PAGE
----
Former U.S. Comptroller General David M. Walker, who is now CEO of the Comeback America Initiative, released April's "Myth of the Month" video, focusing on our tax system. Everyone talks about the need for our tax system to be fair. However, the debate often centers on whether the rich are paying their "fair share", or whether it's fair that a significant portion of Americans pay no income tax at all. There are actually two other elements of fairness that get lost in the rich vs. poor debate.
Charges against Dixon comptroller have 'awakened a sleepy little town' - chicagotribune.com: "The small northwest Illinois town of Dixon, stunned by charges against its chief financial officer of misappropriating about $30 million in city funds, has placed the employee on unpaid leave a day after her arrest in City Hall by FBI agents. Mayor James Burke made the announcement during a brief press conference at City Hall this morning attended by at least 75 residents and city employees. The mayor took no questions from reporters. Rita Crundwell, the city’s comptroller, was arrested Tuesday on a single count of wire fraud. Authorities alleged she stole city funds over the last six years to finance an extravagant lifestyle that included spending huge sums on her horse farms in Dixon and Beloit, Wis. as well as jewelry and a luxury motor home."
Six years? Glad somebody in Dixon finally "woke up."
America's Crisis of Character - WSJ.com: ". . . There is the General Services Administration scandal. An agency devoted to efficiency is outed as an agency of mindless bread-and-circuses indulgence. They had a four-day regional conference in Las Vegas, with clowns and mind readers.The reason the story is news, and actually upsetting, is not that a government agency wasted money. That is not news. The reason it's news is that the people involved thought what they were doing was funny, and appropriate. In the past, bureaucratic misuse of taxpayer money was quiet. You needed investigators to find it, trace it, expose it. Now it's a big public joke. They held an awards show. They sang songs about the perks of a government job: "Brand new computer and underground parking and a corner office. . . . Love to the taxpayer. . . . I'll never be under OIG investigation." At the show, the singer was made Commissioner for a Day. "The hotel would like to talk to you about paying for the party that was held in the commissioner's suite last night" the emcee said. It got a big laugh. On the "red carpet" leading into the event, GSA chief Jeffrey Neely said: "I am wearing an Armani." One worker said, "I have a talent for drinking Margarita. . . . It all began with the introduction of performance measures." That got a big laugh too. All the workers looked affluent, satisfied. Only a generation ago, earnest, tidy government bureaucrats were spoofed as drudges and drones. Not anymore. Now they're way cool. Immature, selfish and vain, but way cool. Their leaders didn't even pretend to have a sense of mission and responsibility. . . . "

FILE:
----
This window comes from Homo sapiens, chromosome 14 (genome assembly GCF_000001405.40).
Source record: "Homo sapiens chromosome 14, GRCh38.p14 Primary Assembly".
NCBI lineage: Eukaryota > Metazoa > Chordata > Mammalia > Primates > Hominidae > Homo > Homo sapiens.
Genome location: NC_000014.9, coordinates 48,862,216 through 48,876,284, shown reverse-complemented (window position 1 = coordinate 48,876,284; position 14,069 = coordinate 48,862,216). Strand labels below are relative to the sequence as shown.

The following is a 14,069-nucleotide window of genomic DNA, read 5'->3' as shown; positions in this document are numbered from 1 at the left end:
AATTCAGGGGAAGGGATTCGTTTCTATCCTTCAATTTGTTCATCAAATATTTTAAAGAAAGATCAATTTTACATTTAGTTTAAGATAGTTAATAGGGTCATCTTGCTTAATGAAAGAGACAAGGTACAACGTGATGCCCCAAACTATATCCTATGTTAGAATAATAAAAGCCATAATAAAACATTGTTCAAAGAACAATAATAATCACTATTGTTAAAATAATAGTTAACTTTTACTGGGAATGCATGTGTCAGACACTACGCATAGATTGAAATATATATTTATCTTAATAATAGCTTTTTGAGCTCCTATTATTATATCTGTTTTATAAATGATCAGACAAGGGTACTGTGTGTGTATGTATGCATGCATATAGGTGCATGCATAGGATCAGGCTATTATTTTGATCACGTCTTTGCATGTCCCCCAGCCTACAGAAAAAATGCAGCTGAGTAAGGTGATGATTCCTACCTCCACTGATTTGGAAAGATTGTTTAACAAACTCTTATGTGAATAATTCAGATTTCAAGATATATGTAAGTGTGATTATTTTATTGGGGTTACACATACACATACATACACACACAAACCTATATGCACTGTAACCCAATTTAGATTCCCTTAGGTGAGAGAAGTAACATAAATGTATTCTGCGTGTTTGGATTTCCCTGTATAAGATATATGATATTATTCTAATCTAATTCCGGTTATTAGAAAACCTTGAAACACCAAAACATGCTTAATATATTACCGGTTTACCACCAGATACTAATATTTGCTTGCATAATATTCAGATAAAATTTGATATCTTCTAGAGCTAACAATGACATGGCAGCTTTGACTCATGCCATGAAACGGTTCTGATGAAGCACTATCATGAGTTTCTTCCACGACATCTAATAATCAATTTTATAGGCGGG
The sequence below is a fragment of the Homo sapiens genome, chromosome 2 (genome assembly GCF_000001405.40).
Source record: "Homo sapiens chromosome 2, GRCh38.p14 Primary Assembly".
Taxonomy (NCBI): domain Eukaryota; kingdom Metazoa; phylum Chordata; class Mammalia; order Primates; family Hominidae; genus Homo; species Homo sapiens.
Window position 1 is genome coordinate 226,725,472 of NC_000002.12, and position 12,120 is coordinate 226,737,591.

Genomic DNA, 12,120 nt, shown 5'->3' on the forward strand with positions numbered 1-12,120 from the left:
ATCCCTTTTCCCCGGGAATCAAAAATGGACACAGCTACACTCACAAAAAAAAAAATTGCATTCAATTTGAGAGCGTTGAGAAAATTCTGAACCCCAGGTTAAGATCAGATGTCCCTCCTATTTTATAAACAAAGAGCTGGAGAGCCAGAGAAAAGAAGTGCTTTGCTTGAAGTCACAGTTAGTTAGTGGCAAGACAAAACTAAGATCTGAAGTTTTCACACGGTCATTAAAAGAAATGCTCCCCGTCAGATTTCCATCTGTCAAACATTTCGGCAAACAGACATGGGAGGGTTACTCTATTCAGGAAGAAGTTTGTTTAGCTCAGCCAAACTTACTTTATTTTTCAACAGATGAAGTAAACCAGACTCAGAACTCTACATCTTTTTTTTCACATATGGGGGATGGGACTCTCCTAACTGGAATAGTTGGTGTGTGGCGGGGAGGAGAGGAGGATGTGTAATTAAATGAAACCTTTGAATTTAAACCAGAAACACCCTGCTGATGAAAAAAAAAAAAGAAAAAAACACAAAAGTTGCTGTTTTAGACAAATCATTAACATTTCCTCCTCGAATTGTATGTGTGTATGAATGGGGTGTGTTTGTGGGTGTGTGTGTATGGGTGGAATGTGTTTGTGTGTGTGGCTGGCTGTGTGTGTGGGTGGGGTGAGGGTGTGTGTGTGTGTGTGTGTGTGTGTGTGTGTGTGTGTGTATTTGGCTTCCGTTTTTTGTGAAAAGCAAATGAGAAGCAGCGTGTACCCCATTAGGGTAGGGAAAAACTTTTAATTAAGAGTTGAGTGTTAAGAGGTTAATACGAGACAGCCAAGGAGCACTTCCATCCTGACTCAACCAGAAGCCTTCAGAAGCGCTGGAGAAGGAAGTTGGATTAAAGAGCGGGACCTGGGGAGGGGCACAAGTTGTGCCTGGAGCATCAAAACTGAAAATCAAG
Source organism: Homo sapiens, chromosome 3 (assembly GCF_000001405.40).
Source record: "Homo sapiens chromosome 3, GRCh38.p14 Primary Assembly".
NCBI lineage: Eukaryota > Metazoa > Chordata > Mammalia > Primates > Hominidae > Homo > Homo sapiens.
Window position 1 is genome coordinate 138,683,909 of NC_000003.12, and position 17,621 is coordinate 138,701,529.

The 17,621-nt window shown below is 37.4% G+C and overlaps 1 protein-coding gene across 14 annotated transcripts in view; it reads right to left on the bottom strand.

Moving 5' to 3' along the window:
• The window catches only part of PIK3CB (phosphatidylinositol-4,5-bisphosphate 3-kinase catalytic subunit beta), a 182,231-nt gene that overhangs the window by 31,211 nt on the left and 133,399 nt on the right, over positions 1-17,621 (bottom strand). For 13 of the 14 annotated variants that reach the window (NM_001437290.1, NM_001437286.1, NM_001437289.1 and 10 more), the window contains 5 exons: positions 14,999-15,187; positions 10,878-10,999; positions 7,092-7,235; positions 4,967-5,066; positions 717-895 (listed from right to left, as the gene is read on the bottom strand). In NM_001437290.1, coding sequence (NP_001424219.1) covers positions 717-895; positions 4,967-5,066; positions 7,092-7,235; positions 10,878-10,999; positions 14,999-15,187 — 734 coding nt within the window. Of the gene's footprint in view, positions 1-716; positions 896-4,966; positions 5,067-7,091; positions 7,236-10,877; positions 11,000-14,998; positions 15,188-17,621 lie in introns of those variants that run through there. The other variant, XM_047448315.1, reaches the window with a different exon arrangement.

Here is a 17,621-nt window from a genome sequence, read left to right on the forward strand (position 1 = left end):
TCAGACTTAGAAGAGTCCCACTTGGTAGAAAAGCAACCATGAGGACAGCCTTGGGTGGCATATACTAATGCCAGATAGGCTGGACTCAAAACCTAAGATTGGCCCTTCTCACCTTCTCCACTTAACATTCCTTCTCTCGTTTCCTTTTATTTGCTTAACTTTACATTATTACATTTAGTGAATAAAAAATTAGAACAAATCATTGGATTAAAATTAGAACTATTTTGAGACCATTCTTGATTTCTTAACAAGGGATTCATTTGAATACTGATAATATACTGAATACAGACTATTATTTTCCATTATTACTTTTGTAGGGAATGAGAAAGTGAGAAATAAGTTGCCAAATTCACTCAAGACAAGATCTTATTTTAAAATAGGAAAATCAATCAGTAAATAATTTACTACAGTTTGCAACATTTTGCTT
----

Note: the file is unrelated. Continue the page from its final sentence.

"No matter how lavishly overpaid, civil servants everywhere are convinced they are horribly underpaid--but all public employees have larceny in their hearts or they wouldn't be feeding at the public trough."
I said it yesterday--the spending scandals are going to have "blowback" on the Obama campaign for re-election: